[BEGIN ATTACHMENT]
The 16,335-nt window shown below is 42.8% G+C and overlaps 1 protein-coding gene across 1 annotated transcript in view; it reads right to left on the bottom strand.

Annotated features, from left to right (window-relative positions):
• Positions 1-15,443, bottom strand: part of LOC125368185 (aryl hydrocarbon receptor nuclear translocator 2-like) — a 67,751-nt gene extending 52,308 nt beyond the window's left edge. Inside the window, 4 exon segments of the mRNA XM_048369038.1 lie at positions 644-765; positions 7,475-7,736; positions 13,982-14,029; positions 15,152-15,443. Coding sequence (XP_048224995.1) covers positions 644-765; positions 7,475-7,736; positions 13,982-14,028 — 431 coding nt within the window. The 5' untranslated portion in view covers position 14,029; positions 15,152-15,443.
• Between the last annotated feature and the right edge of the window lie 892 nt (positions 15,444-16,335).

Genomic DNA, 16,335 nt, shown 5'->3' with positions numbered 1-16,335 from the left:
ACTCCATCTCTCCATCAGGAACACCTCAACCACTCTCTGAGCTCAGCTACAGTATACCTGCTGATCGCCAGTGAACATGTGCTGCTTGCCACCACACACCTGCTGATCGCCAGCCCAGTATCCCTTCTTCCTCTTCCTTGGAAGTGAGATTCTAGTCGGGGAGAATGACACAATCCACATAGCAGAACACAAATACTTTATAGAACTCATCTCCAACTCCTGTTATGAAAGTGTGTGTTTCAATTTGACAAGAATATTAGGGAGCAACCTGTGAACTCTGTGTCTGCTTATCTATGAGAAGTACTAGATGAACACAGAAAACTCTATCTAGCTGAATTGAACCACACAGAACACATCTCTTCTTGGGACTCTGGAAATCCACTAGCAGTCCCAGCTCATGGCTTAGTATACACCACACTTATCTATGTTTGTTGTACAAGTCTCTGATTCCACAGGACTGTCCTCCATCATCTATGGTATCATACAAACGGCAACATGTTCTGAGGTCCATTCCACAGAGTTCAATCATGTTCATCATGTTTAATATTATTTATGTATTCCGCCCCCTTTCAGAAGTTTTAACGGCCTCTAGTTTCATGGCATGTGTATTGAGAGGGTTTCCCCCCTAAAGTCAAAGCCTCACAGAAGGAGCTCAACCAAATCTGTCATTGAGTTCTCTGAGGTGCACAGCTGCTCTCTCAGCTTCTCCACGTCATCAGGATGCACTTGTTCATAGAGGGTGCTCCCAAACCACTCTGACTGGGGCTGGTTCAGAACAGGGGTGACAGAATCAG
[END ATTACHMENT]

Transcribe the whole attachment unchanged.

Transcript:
The 16,335-nt window shown below is 42.8% G+C and overlaps 1 protein-coding gene across 1 annotated transcript in view; it reads right to left on the bottom strand.

Annotated features, from left to right (window-relative positions):
• Positions 1-15,443, bottom strand: part of LOC125368185 (aryl hydrocarbon receptor nuclear translocator 2-like) — a 67,751-nt gene extending 52,308 nt beyond the window's left edge. Inside the window, 4 exon segments of the mRNA XM_048369038.1 lie at positions 644-765; positions 7,475-7,736; positions 13,982-14,029; positions 15,152-15,443. Coding sequence (XP_048224995.1) covers positions 644-765; positions 7,475-7,736; positions 13,982-14,028 — 431 coding nt within the window. The 5' untranslated portion in view covers position 14,029; positions 15,152-15,443.
• Between the last annotated feature and the right edge of the window lie 892 nt (positions 15,444-16,335).

Genomic DNA, 16,335 nt, shown 5'->3' with positions numbered 1-16,335 from the left:
ACTCCATCTCTCCATCAGGAACACCTCAACCACTCTCTGAGCTCAGCTACAGTATACCTGCTGATCGCCAGTGAACATGTGCTGCTTGCCACCACACACCTGCTGATCGCCAGCCCAGTATCCCTTCTTCCTCTTCCTTGGAAGTGAGATTCTAGTCGGGGAGAATGACACAATCCACATAGCAGAACACAAATACTTTATAGAACTCATCTCCAACTCCTGTTATGAAAGTGTGTGTTTCAATTTGACAAGAATATTAGGGAGCAACCTGTGAACTCTGTGTCTGCTTATCTATGAGAAGTACTAGATGAACACAGAAAACTCTATCTAGCTGAATTGAACCACACAGAACACATCTCTTCTTGGGACTCTGGAAATCCACTAGCAGTCCCAGCTCATGGCTTAGTATACACCACACTTATCTATGTTTGTTGTACAAGTCTCTGATTCCACAGGACTGTCCTCCATCATCTATGGTATCATACAAACGGCAACATGTTCTGAGGTCCATTCCACAGAGTTCAATCATGTTCATCATGTTTAATATTATTTATGTATTCCGCCCCCTTTCAGAAGTTTTAACGGCCTCTAGTTTCATGGCATGTGTATTGAGAGGGTTTCCCCCCTAAAGTCAAAGCCTCACAGAAGGAGCTCAACCAAATCTGTCATTGAGTTCTCTGAGGTGCACAGCTGCTCTCTCAGCTTCTCCACGTCATCAGGATGCACTTGTTCATAGAGGGTGCTCCCAAACCACTCTGACTGGGGCTGGTTCAGAACAGGGGTGACAGAATCAG